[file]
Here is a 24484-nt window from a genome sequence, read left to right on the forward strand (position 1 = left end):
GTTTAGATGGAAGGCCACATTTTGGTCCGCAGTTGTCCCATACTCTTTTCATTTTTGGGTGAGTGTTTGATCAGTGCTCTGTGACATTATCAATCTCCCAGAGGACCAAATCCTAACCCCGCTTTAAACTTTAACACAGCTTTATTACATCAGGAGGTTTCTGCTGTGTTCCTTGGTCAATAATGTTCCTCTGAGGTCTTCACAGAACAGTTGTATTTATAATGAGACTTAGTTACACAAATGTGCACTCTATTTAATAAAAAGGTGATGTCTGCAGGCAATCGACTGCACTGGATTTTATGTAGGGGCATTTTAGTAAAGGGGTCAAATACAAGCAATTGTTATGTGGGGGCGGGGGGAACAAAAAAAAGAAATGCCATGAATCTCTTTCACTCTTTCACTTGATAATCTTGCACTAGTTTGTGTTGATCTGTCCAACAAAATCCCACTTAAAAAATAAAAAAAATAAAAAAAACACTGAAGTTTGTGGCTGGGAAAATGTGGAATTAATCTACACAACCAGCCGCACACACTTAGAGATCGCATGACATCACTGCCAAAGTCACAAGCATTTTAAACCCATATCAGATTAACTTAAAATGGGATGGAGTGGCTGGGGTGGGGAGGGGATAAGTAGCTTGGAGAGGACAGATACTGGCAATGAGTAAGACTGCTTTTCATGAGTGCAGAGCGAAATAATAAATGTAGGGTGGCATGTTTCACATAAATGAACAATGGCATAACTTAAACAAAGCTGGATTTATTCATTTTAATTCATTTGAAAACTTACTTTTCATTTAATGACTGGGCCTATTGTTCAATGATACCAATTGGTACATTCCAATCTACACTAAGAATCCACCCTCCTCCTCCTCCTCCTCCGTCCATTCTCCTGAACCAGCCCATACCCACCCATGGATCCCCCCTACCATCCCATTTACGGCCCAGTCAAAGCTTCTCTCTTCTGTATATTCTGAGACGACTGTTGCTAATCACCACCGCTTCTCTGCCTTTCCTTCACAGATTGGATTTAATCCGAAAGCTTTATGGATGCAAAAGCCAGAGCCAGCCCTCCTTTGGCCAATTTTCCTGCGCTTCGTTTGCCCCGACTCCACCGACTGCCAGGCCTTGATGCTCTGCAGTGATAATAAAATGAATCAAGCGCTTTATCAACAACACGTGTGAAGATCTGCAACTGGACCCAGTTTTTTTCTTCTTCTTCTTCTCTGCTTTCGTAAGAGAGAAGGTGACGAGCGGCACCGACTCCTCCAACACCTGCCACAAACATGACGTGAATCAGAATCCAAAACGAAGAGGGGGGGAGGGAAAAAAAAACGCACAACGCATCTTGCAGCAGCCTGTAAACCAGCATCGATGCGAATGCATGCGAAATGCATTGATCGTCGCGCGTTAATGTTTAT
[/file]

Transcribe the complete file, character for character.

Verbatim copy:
Here is a 24484-nt window from a genome sequence, read left to right on the forward strand (position 1 = left end):
GTTTAGATGGAAGGCCACATTTTGGTCCGCAGTTGTCCCATACTCTTTTCATTTTTGGGTGAGTGTTTGATCAGTGCTCTGTGACATTATCAATCTCCCAGAGGACCAAATCCTAACCCCGCTTTAAACTTTAACACAGCTTTATTACATCAGGAGGTTTCTGCTGTGTTCCTTGGTCAATAATGTTCCTCTGAGGTCTTCACAGAACAGTTGTATTTATAATGAGACTTAGTTACACAAATGTGCACTCTATTTAATAAAAAGGTGATGTCTGCAGGCAATCGACTGCACTGGATTTTATGTAGGGGCATTTTAGTAAAGGGGTCAAATACAAGCAATTGTTATGTGGGGGCGGGGGGAACAAAAAAAAGAAATGCCATGAATCTCTTTCACTCTTTCACTTGATAATCTTGCACTAGTTTGTGTTGATCTGTCCAACAAAATCCCACTTAAAAAATAAAAAAAATAAAAAAAACACTGAAGTTTGTGGCTGGGAAAATGTGGAATTAATCTACACAACCAGCCGCACACACTTAGAGATCGCATGACATCACTGCCAAAGTCACAAGCATTTTAAACCCATATCAGATTAACTTAAAATGGGATGGAGTGGCTGGGGTGGGGAGGGGATAAGTAGCTTGGAGAGGACAGATACTGGCAATGAGTAAGACTGCTTTTCATGAGTGCAGAGCGAAATAATAAATGTAGGGTGGCATGTTTCACATAAATGAACAATGGCATAACTTAAACAAAGCTGGATTTATTCATTTTAATTCATTTGAAAACTTACTTTTCATTTAATGACTGGGCCTATTGTTCAATGATACCAATTGGTACATTCCAATCTACACTAAGAATCCACCCTCCTCCTCCTCCTCCTCCGTCCATTCTCCTGAACCAGCCCATACCCACCCATGGATCCCCCCTACCATCCCATTTACGGCCCAGTCAAAGCTTCTCTCTTCTGTATATTCTGAGACGACTGTTGCTAATCACCACCGCTTCTCTGCCTTTCCTTCACAGATTGGATTTAATCCGAAAGCTTTATGGATGCAAAAGCCAGAGCCAGCCCTCCTTTGGCCAATTTTCCTGCGCTTCGTTTGCCCCGACTCCACCGACTGCCAGGCCTTGATGCTCTGCAGTGATAATAAAATGAATCAAGCGCTTTATCAACAACACGTGTGAAGATCTGCAACTGGACCCAGTTTTTTTCTTCTTCTTCTTCTCTGCTTTCGTAAGAGAGAAGGTGACGAGCGGCACCGACTCCTCCAACACCTGCCACAAACATGACGTGAATCAGAATCCAAAACGAAGAGGGGGGGAGGGAAAAAAAAACGCACAACGCATCTTGCAGCAGCCTGTAAACCAGCATCGATGCGAATGCATGCGAAATGCATTGATCGTCGCGCGTTAATGTTTAT